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University of Szeged (2020)

Microeconometric models of the livestock sector : A farm-level analysis of Southern rangelands of Kenya

Manyeki, John Kibara

Titre : Microeconometric models of the livestock sector : A farm-level analysis of Southern rangelands of Kenya

Auteur : Manyeki, John Kibara

Université de soutenance : University of Szeged

Grade : Doctor of Philosophy (PhD) 2020

Résumé partiel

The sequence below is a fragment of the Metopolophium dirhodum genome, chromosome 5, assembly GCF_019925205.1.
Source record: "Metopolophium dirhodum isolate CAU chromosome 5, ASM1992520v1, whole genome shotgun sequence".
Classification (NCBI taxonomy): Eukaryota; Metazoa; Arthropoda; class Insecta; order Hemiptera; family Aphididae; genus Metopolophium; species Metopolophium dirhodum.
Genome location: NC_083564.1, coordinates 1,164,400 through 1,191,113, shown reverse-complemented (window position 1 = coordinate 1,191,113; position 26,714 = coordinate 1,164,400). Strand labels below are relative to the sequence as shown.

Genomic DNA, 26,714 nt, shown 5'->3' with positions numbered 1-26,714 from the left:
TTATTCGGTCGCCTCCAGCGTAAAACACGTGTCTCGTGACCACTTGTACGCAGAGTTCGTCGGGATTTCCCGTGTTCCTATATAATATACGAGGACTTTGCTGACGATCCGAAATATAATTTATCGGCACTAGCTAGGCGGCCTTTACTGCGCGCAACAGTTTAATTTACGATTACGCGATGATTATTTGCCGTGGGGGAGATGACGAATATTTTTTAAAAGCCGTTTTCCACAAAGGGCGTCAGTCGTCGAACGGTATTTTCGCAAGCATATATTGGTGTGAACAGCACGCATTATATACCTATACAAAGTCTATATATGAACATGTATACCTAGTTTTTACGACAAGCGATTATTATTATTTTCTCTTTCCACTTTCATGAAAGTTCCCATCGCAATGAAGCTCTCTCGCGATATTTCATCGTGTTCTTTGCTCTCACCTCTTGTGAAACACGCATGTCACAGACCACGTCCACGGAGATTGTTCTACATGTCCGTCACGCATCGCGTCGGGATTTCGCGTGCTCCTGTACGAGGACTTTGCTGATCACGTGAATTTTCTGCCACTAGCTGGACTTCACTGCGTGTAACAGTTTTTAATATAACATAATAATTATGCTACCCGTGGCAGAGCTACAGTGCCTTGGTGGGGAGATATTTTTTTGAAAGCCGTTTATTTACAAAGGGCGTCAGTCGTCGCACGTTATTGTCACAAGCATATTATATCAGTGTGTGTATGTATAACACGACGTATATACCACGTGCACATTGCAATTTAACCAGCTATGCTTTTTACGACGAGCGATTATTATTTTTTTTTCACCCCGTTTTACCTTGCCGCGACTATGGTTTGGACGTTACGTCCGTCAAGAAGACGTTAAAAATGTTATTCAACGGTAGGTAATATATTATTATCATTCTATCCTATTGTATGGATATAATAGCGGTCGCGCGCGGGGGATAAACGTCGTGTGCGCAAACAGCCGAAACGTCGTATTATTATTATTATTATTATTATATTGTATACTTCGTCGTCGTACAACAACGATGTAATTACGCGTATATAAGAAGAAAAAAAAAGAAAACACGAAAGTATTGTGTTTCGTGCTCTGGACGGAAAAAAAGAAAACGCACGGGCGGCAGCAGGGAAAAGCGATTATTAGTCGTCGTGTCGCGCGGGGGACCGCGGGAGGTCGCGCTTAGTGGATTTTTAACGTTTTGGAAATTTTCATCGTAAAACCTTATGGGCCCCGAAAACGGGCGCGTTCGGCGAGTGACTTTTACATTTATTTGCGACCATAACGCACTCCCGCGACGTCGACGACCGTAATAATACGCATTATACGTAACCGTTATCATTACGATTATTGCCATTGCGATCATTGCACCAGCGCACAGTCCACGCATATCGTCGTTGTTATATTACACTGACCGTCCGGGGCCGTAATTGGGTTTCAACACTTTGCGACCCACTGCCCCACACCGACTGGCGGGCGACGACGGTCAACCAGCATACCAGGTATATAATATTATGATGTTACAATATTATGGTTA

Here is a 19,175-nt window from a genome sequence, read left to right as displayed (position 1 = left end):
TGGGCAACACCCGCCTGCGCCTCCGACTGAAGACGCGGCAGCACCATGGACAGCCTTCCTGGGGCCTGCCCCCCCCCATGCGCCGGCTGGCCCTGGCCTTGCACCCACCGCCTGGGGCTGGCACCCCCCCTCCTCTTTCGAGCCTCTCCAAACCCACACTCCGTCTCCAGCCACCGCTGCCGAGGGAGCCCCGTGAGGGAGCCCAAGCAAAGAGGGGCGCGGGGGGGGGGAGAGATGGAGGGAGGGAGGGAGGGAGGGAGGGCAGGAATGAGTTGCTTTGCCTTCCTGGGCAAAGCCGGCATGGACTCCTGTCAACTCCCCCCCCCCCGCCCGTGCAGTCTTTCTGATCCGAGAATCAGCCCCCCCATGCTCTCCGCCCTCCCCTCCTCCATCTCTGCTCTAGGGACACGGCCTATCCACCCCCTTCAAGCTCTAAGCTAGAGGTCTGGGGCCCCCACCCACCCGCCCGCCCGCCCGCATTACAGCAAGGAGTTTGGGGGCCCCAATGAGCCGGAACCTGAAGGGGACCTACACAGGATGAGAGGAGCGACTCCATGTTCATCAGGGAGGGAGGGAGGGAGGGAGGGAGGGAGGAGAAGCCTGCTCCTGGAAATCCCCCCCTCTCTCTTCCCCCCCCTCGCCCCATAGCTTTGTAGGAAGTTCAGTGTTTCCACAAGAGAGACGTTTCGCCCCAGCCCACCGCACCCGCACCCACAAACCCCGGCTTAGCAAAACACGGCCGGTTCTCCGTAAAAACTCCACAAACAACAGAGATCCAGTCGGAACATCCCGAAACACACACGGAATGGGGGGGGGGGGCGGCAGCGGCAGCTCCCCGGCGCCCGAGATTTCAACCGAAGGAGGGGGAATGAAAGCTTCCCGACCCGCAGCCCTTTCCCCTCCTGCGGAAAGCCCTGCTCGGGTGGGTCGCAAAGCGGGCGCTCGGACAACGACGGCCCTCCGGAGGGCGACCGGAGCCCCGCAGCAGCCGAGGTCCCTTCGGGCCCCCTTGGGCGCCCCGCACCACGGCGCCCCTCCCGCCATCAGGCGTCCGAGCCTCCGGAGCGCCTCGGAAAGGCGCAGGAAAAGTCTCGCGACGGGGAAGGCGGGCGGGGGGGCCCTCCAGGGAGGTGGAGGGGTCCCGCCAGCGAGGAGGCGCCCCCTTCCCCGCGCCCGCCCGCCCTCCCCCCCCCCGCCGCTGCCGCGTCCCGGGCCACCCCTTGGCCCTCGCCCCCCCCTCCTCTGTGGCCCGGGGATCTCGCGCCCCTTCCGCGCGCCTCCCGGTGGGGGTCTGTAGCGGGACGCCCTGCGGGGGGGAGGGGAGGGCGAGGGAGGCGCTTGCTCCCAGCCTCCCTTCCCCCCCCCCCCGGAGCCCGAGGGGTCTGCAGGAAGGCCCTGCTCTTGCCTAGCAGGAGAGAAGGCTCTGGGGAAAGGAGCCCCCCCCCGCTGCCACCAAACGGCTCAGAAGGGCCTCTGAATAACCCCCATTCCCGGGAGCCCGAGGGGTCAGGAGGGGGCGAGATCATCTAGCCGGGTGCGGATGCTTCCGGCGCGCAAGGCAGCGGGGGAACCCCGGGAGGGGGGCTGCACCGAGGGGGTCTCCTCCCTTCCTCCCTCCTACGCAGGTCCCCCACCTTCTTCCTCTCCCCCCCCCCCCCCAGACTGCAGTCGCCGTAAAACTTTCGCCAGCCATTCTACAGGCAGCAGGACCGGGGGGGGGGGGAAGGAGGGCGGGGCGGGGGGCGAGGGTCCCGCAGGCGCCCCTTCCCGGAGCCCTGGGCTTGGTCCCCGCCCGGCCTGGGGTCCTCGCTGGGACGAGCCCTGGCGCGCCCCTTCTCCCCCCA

Even though the livestock sector plays a crucial role in the Kenyan agricultural economy, livestock production and productivity has been declining over the last decades. Production and productivity can be boosted through the increase in efficiency of producer or improvement of technology, or by improving the marketing strategies and/or institutions, given the differentiation by production or farming system in the livestock sector. This thesis concerns on livestock farm-level production efficiency and marketing analysis (especially on products supply and factor input demand responsiveness and market participation behaviour) since they are an essential issue in the evaluation of economic viability and policy implication. The assessment of livestock farm-level performance requires the use of an adequate methodological approach to determine sound efficiency estimates, output products supply and factor input demand elasticities and market participation parameters. By targeting the pastoral and agro-pastoral smallholder livestock communities not previously investigated and using a new methodological approach, this thesis contributes to the literature both from a methodological and empirical point of view. Three specific objectives have been pursued and constitute the main body of the present thesis. The first objective focus on the investigation of production efficiency of smallholder farm households leaving in the southern rangelands of Kenya while considering farm uses different technological scope. Its novelty is to address unobserved farm-heterogeneity in farm-level datasets and the necessity to take this heterogeneity into account to obtain unbiased measures of technical efficiency in a parametric stochastic frontier framework. The results are compared with a model which assumes that the technology is common to all farmers. Test statistics confirm that unless livestock farmers’ heterogeneity is adequately considered, estimating a homogeneous stochastic frontier will lead to misleading implication about inefficiency policy recommendations.

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